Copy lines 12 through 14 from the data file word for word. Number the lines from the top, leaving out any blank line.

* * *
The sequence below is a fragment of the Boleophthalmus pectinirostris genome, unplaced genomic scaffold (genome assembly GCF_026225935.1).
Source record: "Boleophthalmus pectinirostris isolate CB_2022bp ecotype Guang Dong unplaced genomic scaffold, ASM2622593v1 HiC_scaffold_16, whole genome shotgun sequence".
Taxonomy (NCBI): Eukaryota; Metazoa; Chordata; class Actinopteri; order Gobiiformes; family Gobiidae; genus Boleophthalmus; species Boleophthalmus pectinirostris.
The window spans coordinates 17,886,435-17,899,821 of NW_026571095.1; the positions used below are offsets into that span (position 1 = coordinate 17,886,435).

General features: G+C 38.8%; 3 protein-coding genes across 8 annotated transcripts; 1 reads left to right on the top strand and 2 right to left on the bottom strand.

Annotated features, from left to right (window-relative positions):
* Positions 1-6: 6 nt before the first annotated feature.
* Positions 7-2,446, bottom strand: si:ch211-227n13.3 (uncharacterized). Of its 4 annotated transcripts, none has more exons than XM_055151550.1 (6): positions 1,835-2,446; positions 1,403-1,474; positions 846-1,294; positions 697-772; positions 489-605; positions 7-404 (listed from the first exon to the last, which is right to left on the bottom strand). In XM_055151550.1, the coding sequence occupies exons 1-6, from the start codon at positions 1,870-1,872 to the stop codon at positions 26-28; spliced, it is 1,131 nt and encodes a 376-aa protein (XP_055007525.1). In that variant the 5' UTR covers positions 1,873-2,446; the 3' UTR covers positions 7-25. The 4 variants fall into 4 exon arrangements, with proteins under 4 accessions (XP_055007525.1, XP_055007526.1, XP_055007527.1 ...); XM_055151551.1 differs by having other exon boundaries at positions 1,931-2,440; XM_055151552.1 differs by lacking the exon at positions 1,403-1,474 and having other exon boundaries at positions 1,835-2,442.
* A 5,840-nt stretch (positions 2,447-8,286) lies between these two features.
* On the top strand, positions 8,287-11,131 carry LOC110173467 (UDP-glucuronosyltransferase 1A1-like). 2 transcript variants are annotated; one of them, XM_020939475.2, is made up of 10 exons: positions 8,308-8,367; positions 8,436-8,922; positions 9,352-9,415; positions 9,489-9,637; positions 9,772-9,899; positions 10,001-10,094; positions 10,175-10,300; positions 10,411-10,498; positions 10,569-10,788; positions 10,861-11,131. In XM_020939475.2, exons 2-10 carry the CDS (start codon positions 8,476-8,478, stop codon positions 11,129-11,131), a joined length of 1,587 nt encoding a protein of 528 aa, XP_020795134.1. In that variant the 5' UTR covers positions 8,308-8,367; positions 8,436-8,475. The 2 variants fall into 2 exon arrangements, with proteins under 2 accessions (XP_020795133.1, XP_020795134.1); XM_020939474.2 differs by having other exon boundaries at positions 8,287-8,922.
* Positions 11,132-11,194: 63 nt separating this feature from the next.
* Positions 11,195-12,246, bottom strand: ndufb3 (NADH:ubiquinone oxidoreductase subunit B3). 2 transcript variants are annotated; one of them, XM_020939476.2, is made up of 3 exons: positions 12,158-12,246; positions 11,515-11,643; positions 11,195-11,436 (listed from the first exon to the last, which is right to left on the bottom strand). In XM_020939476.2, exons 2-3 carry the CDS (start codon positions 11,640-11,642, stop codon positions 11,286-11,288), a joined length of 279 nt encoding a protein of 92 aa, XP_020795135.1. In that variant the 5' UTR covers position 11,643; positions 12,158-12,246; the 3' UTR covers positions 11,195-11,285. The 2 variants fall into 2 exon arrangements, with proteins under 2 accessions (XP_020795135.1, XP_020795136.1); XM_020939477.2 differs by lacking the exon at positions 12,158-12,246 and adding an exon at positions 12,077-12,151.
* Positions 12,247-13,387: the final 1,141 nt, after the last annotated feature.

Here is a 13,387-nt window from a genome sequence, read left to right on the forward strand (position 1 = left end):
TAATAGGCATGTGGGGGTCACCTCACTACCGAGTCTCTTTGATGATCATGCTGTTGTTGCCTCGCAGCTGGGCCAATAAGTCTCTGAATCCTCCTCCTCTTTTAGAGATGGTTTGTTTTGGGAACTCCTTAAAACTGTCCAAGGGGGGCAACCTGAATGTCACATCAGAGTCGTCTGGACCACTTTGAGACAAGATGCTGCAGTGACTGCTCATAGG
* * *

* Positions 11,195-12,246, bottom strand: ndufb3 (NADH:ubiquinone oxidoreductase subunit B3). 2 transcript variants are annotated; one of them, XM_020939476.2, is made up of 3 exons: positions 12,158-12,246; positions 11,515-11,643; positions 11,195-11,436 (listed from the first exon to the last, which is right to left on the bottom strand). In XM_020939476.2, exons 2-3 carry the CDS (start codon positions 11,640-11,642, stop codon positions 11,286-11,288), a joined length of 279 nt encoding a protein of 92 aa, XP_020795135.1. In that variant the 5' UTR covers position 11,643; positions 12,158-12,246; the 3' UTR covers positions 11,195-11,285. The 2 variants fall into 2 exon arrangements, with proteins under 2 accessions (XP_020795135.1, XP_020795136.1); XM_020939477.2 differs by lacking the exon at positions 12,158-12,246 and adding an exon at positions 12,077-12,151.
* Positions 12,247-13,387: the final 1,141 nt, after the last annotated feature.

Here is a 13,387-nt window from a genome sequence, read left to right on the forward strand (position 1 = left end):